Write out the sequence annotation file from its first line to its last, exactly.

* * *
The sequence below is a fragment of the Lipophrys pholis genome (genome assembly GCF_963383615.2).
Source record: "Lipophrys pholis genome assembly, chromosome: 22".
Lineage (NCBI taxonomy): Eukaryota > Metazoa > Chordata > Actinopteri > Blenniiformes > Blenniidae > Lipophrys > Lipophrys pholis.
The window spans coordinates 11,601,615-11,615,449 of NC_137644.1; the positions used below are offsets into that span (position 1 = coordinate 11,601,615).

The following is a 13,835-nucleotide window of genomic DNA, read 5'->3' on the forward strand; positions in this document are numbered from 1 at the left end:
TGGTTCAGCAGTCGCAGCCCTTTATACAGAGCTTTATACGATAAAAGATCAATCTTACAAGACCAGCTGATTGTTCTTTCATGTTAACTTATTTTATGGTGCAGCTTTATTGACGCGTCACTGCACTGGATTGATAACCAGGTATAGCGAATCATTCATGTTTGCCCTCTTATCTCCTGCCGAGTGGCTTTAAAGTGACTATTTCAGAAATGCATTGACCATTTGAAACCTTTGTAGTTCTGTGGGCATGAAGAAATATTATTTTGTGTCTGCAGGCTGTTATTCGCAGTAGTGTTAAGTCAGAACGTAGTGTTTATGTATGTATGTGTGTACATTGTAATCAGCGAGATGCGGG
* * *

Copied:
The sequence below is a fragment of the Lipophrys pholis genome (genome assembly GCF_963383615.2).
Source record: "Lipophrys pholis genome assembly, chromosome: 22".
Lineage (NCBI taxonomy): Eukaryota > Metazoa > Chordata > Actinopteri > Blenniiformes > Blenniidae > Lipophrys > Lipophrys pholis.
The window spans coordinates 11,601,615-11,615,449 of NC_137644.1; the positions used below are offsets into that span (position 1 = coordinate 11,601,615).

The following is a 13,835-nucleotide window of genomic DNA, read 5'->3' on the forward strand; positions in this document are numbered from 1 at the left end:
TGGTTCAGCAGTCGCAGCCCTTTATACAGAGCTTTATACGATAAAAGATCAATCTTACAAGACCAGCTGATTGTTCTTTCATGTTAACTTATTTTATGGTGCAGCTTTATTGACGCGTCACTGCACTGGATTGATAACCAGGTATAGCGAATCATTCATGTTTGCCCTCTTATCTCCTGCCGAGTGGCTTTAAAGTGACTATTTCAGAAATGCATTGACCATTTGAAACCTTTGTAGTTCTGTGGGCATGAAGAAATATTATTTTGTGTCTGCAGGCTGTTATTCGCAGTAGTGTTAAGTCAGAACGTAGTGTTTATGTATGTATGTGTGTACATTGTAATCAGCGAGATGCGGG